Fly Fishing with A. K.
Hardbound: 140 pp.
Stackpole Books $24.95
After studying such fine books as Production Fly Tying, Dyeing and Beaching, Advanced Fly Tying, I'm delighted to read a lighter approach that takes the reader closer to who A. K. Best is as a flyfisher. Best's latest work is no step-by-step primer on fly fishing. There are more than enough of those today. Instead, what we have is an expose on a lifetime of bending over a fly tying bench and fly waters.
The pleasure is in the details. Other people have written about the same casts Best makes, but Best always throws in the critical details about the casts, or the flies, presentations, and water that lesser flyfishers miss. For example, how you release a fish is important, as everyone tells us ad nauseum. Best, however, takes the thought one step further by telling us to watch where the fish goes after it is released, which is often a prime holding spot. It is that additional step that makes a significant difference in one's advancement as a flyfisher.
An expose wouldn't be complete without other personal details, like what goes in the vest or what goes on top of the head. We don't normally hear what's in a person's vest, but you can be sure that what's in Best's vest is going to be more interesting than what's in yours or mine, and with fewer silly gadgets that fill the modern vest or bag. Even the hat Best wears is subject to a interesting discussion of the value of simple cotton to keep your head protected. He almost makes me feel guilty for the Gortex in my hat.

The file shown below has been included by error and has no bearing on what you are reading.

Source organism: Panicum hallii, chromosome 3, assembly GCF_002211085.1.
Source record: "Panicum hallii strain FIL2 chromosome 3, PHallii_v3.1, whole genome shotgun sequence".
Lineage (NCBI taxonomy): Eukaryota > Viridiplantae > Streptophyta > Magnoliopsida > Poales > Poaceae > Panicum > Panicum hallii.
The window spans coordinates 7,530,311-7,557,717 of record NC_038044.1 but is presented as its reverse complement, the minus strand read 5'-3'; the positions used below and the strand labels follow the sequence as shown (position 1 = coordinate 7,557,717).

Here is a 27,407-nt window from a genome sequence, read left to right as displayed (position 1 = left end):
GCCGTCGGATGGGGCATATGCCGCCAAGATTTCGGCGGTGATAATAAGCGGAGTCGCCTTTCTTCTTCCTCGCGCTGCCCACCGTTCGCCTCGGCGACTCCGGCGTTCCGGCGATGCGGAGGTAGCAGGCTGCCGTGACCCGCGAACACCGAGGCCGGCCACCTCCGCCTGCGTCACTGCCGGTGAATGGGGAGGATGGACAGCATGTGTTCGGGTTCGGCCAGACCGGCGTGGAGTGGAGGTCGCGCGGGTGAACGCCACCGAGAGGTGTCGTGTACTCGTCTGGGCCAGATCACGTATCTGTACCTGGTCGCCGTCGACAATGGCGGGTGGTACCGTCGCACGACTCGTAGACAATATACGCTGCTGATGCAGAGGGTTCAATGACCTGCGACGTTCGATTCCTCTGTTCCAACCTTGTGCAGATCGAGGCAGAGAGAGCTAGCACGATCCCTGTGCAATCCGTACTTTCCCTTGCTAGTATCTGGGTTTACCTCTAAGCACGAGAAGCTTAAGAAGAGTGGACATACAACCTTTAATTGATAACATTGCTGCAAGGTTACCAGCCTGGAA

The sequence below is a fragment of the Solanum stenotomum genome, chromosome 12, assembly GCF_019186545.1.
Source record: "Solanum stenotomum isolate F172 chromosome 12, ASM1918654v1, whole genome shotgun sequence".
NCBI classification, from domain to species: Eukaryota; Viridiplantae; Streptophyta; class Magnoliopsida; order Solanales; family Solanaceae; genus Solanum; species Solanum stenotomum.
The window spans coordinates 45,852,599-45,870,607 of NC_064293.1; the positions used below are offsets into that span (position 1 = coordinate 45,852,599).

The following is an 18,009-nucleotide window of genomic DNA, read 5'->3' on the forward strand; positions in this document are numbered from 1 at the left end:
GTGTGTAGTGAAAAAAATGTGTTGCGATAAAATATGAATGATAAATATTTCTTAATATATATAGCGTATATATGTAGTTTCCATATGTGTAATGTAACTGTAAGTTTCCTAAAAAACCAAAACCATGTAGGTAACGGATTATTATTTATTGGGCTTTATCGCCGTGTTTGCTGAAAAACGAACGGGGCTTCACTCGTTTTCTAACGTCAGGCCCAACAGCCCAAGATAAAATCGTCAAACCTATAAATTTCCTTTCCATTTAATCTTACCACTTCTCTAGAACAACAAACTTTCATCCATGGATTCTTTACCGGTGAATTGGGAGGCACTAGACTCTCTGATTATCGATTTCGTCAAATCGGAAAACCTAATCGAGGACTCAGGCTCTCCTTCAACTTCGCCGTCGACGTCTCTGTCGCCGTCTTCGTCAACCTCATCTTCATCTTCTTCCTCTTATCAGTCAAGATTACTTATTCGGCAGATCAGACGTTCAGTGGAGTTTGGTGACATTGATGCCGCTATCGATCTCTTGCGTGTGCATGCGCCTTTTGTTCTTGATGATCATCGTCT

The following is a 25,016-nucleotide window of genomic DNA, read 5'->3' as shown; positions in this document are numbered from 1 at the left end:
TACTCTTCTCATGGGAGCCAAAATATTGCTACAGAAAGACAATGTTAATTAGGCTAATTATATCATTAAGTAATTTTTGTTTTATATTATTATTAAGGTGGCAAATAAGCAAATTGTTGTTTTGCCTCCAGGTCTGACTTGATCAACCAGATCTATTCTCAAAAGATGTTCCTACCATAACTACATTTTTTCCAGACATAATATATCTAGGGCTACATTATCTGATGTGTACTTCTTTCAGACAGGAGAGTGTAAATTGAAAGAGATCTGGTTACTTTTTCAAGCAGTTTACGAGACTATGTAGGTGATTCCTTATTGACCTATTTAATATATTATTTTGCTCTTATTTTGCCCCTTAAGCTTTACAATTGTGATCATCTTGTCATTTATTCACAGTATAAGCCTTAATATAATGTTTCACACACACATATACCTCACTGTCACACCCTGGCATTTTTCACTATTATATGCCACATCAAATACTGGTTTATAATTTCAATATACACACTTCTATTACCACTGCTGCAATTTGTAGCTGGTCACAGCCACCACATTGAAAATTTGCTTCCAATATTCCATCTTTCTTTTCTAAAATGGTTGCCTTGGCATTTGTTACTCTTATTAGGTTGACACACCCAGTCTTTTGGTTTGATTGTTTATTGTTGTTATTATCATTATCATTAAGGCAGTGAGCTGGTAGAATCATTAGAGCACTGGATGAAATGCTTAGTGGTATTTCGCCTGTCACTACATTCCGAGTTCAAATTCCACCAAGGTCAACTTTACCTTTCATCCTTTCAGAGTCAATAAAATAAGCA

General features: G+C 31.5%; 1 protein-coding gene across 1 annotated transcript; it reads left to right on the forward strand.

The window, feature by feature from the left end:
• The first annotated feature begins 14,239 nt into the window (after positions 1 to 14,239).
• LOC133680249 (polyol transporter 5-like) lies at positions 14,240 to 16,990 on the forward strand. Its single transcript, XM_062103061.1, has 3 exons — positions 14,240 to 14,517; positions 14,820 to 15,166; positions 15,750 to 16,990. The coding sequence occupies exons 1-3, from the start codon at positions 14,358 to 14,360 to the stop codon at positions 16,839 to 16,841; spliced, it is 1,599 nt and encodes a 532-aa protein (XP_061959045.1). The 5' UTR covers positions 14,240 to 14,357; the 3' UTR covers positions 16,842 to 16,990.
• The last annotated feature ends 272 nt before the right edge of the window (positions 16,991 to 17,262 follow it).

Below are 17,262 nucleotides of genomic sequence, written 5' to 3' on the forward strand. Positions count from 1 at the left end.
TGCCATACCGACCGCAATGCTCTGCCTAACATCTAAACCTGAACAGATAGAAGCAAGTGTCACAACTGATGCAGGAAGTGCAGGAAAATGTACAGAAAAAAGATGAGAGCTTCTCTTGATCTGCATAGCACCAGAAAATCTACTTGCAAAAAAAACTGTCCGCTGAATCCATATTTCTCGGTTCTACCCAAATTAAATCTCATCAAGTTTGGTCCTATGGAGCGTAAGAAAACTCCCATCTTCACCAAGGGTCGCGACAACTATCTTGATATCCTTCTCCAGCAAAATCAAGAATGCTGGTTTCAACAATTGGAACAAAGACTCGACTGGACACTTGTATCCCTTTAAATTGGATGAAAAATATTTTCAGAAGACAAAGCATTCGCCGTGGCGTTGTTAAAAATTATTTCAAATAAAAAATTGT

But more important than vests or hats are the fish. Best never lets us lose sight of this fact. There is no question that Best is an expert at casting the fly for optimal presentation. While other people talk about roll casts, pile casts, tuck casts, Best, in typical fashion, takes us one step further by giving greater detail about the nuisances of the cast. I never would have thought of applying an upstream mend to a roll cast or observe wind piling up against a river's far bank until Best opened up this possibility. I have read thousands of books on fly fishing, and have never come across any information that discusses the effects of wind in the same way.
But this is what we expect of an imaginative fly fisher who has seen and tried it all. Being around fly waters and the fly table for decades puts Best in the rare position of intelligently sorting through the fuss and nonsense of today's often obsessed approach toward the sport. While an admitted dry fly and bamboo purist, he nevertheless has a home-spun approach to help us see through the water and toward a more fulfilling experience on the stream.
--Toney J. Sisk
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